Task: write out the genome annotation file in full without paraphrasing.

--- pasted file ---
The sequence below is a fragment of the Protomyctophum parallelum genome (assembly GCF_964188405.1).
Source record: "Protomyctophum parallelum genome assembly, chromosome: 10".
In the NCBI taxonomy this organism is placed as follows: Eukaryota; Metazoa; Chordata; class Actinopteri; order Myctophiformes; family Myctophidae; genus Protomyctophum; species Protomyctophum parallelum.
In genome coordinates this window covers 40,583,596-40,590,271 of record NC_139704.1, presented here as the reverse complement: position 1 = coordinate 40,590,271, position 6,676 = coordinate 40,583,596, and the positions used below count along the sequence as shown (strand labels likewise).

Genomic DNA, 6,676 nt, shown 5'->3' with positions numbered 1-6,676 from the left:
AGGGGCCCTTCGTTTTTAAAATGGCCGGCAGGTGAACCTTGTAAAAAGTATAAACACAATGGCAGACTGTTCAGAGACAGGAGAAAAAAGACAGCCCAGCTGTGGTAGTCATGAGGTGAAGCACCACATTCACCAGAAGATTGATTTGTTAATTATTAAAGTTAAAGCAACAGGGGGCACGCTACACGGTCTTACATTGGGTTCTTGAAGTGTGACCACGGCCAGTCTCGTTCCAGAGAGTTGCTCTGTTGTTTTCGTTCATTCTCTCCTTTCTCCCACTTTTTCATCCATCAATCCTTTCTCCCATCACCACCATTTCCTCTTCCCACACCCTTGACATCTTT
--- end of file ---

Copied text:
The sequence below is a fragment of the Protomyctophum parallelum genome (assembly GCF_964188405.1).
Source record: "Protomyctophum parallelum genome assembly, chromosome: 10".
In the NCBI taxonomy this organism is placed as follows: Eukaryota; Metazoa; Chordata; class Actinopteri; order Myctophiformes; family Myctophidae; genus Protomyctophum; species Protomyctophum parallelum.
In genome coordinates this window covers 40,583,596-40,590,271 of record NC_139704.1, presented here as the reverse complement: position 1 = coordinate 40,590,271, position 6,676 = coordinate 40,583,596, and the positions used below count along the sequence as shown (strand labels likewise).

Genomic DNA, 6,676 nt, shown 5'->3' with positions numbered 1-6,676 from the left:
AGGGGCCCTTCGTTTTTAAAATGGCCGGCAGGTGAACCTTGTAAAAAGTATAAACACAATGGCAGACTGTTCAGAGACAGGAGAAAAAAGACAGCCCAGCTGTGGTAGTCATGAGGTGAAGCACCACATTCACCAGAAGATTGATTTGTTAATTATTAAAGTTAAAGCAACAGGGGGCACGCTACACGGTCTTACATTGGGTTCTTGAAGTGTGACCACGGCCAGTCTCGTTCCAGAGAGTTGCTCTGTTGTTTTCGTTCATTCTCTCCTTTCTCCCACTTTTTCATCCATCAATCCTTTCTCCCATCACCACCATTTCCTCTTCCCACACCCTTGACATCTTT